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|Go-Viet will enter food delivery and car hailing in Vietnam|
At a press meeting last week, Go-Viet has announced plans to break into food delivery and car hailing, naming these services Go-Food and Go-Car, respectively. The firm, which is owned by Indonesia’s Go-Jek, currently offers motorbike hailing (Go-Bike) and consumer-to-consumer delivery (Go-Send) in Vietnam.
According to CEO Nguyen Vu Duc, Go-Car will be launched at the end of 2018, while Go-Food is slated to debut in November. Food delivery is a highly competitive market in Vietnam, with strong competitors such as Now.vn operated by Foody, Vietnammm or Grab Food by fellow ride-hailing firm Grab.
Research provider Euromonitor shows that Vietnam’s online food ordering market is growing at a dramatic rate. Market revenue is expected to reach $33 million in 2018 and $38 billion by 2020, at a compound annual growth rate of 11 per cent.
|Go-Viet drivers on Vietnam's streets|
When asked if Go-Viet wants to expand into business-to-consumer goods delivery (B2C), Nguyen Vu Duc admitted that this is a rather tough market for the firm. This is why Go-Viet will consider B2C only after it launches Go-Food, Go-Car, and an e-wallet service, he said.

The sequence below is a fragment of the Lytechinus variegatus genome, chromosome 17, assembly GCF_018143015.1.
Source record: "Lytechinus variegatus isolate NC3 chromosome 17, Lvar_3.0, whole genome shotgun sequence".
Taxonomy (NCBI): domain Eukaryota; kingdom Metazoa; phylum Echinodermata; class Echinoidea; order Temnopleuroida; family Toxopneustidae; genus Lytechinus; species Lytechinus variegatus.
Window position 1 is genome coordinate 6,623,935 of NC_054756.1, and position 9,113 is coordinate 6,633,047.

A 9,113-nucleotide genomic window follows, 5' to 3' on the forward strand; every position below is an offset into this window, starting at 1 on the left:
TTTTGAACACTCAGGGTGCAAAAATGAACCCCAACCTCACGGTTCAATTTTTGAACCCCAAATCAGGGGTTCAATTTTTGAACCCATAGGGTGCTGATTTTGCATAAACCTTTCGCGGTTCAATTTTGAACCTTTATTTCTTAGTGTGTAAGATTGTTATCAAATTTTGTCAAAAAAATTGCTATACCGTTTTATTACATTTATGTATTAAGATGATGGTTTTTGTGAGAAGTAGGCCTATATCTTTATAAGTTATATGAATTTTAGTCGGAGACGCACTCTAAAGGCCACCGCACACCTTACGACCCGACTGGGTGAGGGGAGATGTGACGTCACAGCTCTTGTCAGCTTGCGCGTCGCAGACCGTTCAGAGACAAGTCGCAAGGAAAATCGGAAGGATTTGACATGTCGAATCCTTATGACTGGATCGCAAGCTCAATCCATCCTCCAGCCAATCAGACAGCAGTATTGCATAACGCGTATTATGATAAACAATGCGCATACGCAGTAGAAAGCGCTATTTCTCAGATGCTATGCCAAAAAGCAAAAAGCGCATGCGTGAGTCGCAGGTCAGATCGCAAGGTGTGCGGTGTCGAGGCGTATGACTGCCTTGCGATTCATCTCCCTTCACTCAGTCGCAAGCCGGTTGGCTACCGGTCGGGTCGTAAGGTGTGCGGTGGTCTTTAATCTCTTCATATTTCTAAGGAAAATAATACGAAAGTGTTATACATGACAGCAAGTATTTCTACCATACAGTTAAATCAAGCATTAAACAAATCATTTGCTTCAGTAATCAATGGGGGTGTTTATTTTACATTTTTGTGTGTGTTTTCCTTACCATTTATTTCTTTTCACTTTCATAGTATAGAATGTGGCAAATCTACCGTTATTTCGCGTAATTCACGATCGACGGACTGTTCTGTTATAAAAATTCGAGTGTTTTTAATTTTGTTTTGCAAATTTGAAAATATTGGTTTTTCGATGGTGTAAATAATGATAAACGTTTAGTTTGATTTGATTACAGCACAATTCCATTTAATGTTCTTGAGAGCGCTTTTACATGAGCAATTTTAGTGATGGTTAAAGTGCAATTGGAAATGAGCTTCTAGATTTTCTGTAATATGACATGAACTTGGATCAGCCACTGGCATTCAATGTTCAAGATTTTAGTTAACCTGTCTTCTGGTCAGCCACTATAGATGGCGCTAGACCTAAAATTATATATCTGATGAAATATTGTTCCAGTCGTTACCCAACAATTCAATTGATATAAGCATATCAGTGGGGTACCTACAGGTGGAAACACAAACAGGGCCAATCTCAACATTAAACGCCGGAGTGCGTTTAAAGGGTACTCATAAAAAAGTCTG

“Goods delivery from businesses to consumers is now dominated by e-commerce heavyweights like Lazada, Tiki or Sendo, all of which have their own marketplace and partnerships with logistics services. Some vendors on these e-commerce sites offer delivery within two hours of purchase,” the CEO noted.
Go-Viet is also cautious when talking about fintech services. Its competitor Grab, after four years in Vietnam, now operates GrabPay, Grab Credits, and recently stroke a partnership with Moca, a domestic fintech startup.
Experts noted that ride-hailing apps like Grab and Go-Viet should collaborate with a Vietnamese fintech company to roll out e-wallet services, as local requirements remain strict and consumers must pay through a bank account, not directly within the app.
Nguyen Vu Duc said that Go-Viet is considering “various fintech options,” thus no concrete plan has been announced yet. In Indonesia, Go-Pay is the fourth largest e-wallet provider.
|Go-Viet CEO Nguyen Vu Duc says the firm will become a "super-app" in Vietnam|
In the long run, Go-Viet aspires to become a “super-app” that offers different kinds of hailing services, as well as payment and e-commerce. This is similar to what its parent company Go-Jek is doing in Indonesia, with 17 services from ticket purchases and grocery shopping to beauty services and car maintenance.
After almost four months of launching in Vietnam, Go-Viet said that it has scooped up 35 per cent of the market share for ride-hailing, threatening the dominance of Grab. Back in April, Grab assumed monopoly in the Vietnamese ride-hailing market after merging with Uber in Southeast Asia.
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